For many, the concept that we live in a globalized, "flat" world is one that was popularized over the course of the last decade by author Thomas Friedman. For the US Food and Drug Administration (FDA), however, this isn't so much an abstract concept as it is a constant challenge to which the agency needs to adapt.
Speaking before the annual meeting of American Association of Exporters and Importers, Deborah Autor, deputy commissioner for global regulatory operations and policy, tried to put recent changes into perspective.
"Just consider -- about 25 years ago, the Internet was little more than an idea on a sheet of paper," Autor said. "Today, every person in this room is carrying the tremendous power of the Internet in a handheld device. We are instantly connected to people, places, and ideas around the world with the touch of a button."
And that connectivity extends to the non-digital world as well, she added. A drug might have its raw ingredients supplied in one country, its active ingredients manufactured in another, its final product finished in a third, be packaged in a fourth and exported to any number of countries thereafter.
"It is undeniable that the world has changed in fundamental ways," contends Autor.
New Congressional Support
But if those challenges are mounting, Autor said the agency is in receipt of new support from Congress intended to help it accomplish an increasingly difficult mission. On the food and dietary supplement side of the agency, FDA has new funding and authority by way of the Food Safety Modernization Act (FSMA), which aims to make the food supply safer by taking a proactive approach to preventing contamination.
On the pharmaceutical and medical device side of the agency, the FDA Safety and Innovation Act (FDASIA) is geared toward giving FDA the resources it needs to enhance reviews, improve regulatory science, alleviate drug shortages and increase global inspections.
It's the latter which Autor highlighted most prominently in her speech. Thanks to the generic drug provisions of FDASIA, FDA will soon be given hundreds of millions of dollars each year to make sure it can devote more resources to inspecting generic pharmaceutical manufacturers, the majority of which are located outside the US.
Active pharmaceutical ingredient manufacturers, too, will be subject to inspections, whereby before FDA had to take a resource-limited approach toward cracking down on the most egregious violators of federal law.
The scope of challenges facing FDA is extraordinary, Autor said, citing data showing FDA-regulated products coming from more than 150 countries, 130,000 importers and 300,000 facilities. Shipments, she added, are up 300% over the last decade.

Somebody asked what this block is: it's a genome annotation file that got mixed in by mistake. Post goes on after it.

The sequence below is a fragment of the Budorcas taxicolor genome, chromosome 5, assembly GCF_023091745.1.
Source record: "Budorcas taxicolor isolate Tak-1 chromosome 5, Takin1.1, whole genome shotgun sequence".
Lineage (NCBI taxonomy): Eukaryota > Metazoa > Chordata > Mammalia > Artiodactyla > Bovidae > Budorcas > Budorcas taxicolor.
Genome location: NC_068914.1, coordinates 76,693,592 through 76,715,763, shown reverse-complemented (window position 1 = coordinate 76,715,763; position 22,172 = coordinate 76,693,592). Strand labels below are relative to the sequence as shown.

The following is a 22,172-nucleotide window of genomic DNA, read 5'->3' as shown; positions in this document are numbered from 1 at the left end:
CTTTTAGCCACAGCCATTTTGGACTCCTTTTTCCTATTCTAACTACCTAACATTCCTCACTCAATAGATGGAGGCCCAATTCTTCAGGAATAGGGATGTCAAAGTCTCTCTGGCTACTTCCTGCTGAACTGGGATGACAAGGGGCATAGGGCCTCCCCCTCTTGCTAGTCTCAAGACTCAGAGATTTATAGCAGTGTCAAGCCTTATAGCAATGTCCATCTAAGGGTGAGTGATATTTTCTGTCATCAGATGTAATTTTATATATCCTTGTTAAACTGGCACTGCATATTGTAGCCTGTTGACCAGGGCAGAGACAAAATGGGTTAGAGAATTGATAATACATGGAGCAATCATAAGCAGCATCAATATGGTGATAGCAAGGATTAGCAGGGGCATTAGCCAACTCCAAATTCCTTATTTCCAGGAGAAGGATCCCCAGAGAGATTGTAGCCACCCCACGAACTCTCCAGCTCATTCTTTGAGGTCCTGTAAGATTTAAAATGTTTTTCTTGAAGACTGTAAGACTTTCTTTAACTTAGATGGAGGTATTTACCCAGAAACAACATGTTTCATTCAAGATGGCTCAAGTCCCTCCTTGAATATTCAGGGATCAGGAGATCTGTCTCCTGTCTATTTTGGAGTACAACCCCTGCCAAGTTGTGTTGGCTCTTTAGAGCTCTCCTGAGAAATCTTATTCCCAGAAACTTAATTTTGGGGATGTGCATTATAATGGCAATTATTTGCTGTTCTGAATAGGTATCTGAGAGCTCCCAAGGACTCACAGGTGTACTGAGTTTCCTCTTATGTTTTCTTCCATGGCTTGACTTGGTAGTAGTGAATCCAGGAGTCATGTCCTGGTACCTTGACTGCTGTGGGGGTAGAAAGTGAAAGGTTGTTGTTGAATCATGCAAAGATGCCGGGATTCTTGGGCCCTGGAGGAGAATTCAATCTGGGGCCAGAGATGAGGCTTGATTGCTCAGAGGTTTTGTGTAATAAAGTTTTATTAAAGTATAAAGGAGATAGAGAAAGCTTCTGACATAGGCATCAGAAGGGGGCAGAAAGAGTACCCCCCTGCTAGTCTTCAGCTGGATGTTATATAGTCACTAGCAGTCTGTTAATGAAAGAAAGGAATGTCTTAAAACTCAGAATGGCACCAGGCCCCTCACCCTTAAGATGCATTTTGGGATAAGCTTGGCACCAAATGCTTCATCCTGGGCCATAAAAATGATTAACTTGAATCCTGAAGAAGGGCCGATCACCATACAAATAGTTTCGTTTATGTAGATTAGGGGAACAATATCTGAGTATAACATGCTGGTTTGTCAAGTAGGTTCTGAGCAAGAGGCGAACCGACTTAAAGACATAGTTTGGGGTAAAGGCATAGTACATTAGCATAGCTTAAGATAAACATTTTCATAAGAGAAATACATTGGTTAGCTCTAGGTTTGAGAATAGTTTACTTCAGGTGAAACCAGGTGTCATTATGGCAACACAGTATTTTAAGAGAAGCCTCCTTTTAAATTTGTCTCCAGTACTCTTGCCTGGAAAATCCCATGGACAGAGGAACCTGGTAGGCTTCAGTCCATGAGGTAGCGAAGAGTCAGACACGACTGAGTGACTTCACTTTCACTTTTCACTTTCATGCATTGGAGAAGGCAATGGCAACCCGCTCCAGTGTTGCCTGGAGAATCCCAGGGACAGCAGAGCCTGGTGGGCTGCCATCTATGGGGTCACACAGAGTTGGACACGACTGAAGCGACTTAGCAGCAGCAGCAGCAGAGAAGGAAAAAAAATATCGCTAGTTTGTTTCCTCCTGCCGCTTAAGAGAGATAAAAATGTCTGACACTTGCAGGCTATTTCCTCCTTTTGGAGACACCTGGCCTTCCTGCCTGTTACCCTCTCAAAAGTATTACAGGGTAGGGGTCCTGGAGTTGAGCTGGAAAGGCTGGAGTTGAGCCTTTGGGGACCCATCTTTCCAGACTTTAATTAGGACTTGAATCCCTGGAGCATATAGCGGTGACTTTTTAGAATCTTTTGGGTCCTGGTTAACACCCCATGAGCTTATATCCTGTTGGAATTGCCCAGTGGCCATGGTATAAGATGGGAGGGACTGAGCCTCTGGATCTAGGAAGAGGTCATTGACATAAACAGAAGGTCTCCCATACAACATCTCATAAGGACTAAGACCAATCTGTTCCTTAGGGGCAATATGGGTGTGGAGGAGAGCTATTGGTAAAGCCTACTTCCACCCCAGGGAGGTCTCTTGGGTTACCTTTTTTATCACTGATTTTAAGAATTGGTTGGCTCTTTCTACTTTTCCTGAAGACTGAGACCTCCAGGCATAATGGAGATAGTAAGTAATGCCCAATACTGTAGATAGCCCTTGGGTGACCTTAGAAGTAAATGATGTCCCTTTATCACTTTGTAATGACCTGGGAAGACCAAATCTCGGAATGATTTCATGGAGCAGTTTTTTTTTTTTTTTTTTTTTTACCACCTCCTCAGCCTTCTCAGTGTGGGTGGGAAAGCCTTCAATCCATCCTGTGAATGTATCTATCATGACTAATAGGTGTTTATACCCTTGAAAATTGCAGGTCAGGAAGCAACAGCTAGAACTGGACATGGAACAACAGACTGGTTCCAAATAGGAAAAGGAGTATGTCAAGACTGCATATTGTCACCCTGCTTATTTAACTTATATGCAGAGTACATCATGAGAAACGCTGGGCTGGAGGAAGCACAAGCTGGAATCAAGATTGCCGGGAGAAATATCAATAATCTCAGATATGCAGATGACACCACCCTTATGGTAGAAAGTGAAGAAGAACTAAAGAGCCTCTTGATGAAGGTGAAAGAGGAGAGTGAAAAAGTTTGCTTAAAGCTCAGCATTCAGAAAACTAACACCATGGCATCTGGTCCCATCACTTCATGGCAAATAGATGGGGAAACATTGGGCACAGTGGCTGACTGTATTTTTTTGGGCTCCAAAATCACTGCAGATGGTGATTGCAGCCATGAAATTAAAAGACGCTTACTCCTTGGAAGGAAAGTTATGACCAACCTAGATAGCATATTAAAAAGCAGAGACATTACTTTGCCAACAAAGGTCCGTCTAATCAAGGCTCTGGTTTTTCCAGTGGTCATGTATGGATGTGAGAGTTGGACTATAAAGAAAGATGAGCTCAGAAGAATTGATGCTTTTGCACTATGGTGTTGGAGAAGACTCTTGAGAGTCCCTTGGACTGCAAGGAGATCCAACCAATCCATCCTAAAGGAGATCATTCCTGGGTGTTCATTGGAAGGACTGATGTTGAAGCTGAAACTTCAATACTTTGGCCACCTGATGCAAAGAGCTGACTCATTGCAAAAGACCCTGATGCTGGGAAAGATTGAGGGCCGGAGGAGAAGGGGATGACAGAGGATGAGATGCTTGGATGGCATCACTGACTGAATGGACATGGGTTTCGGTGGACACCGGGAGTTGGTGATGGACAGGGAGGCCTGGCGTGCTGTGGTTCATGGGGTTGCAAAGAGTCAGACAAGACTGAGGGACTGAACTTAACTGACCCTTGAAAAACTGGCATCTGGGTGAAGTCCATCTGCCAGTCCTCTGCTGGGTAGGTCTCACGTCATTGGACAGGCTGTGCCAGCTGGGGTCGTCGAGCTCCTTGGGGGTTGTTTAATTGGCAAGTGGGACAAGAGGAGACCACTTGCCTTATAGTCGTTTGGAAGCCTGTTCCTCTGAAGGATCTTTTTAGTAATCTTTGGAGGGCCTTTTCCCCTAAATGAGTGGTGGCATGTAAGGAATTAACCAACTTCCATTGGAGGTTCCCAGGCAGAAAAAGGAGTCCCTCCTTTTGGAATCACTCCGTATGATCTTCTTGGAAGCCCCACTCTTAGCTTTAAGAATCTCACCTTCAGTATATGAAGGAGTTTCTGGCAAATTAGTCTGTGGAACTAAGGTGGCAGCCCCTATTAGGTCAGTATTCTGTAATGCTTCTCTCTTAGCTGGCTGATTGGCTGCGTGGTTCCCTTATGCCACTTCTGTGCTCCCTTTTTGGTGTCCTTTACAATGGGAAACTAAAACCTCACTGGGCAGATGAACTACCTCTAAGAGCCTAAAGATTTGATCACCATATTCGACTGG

What's more, "40% of finished drugs come from overseas," she continued. "And for medical devices, more than 50% of all medical devices used in the US are imported."
"With the rising influence of globalization, we have reached a point where trade, economic development, and public health intersect as never before," Autor explained. "And central to the goal of each is the safety, quality, and security of the products that provide a livelihood for you and enhance the quality of life for consumers worldwide."
And as the supply chain for regulated products goes global, so do the challenges: language barriers, the origin and identity of a product, the conditions used to manufacture and package a product, and the potential intersection of a product with criminal and even terrorist activity, Autor explained.
"Hence, for FDA to continue achieving its mission of protecting the public health, we must not use our borders as the primary line of defense against unsafe imported products, but ensure that we position our borders as the final checkpoint on a long line of prevention controls throughout the supply chain," she added.
Autor explained that FDA is in the midst of working with numerous other agencies, including under the auspices of the Border Interagency Executive Council (BIEC)-a council of agencies dealing with the importation of products and national security officials meant to improve trade and regulation.
Cooperation among US regulators and agencies, too, could prove crucial, Autor added. "If federal agencies share information and analyze data quickly about importers who consistently pose the greatest risks, we all benefit. This type of system will lead to a 'One US Government Approach to Import Safety' trusted trader program."
An Expanding Circle of Trust
But that's just on cog in a larger plan, she said. "On a larger scale, we must push towards mutual reliance…and get to a point where we can rely on each other, on foreign regulators, as well as on private third parties…to improve both product and import safety."
Another cog: cooperating with global regulatory authorities more closely to share data. Autor touted the use of a program she called STARGO-the Strategic and Risk Based Global Industry Oversight and Enforcement.
"Within this system, our goal is for FDA and our global regulatory partners to gather and share enhanced information, use analytics to identify risks, and then adopt tailored, flexible strategies to address these risks," she explained.
The gravity and importance of getting it right are not lost on FDA, Autor concluded. "At stake is nothing less than the vibrancy of trade enhancing the daily lives-and the safety-of the American public."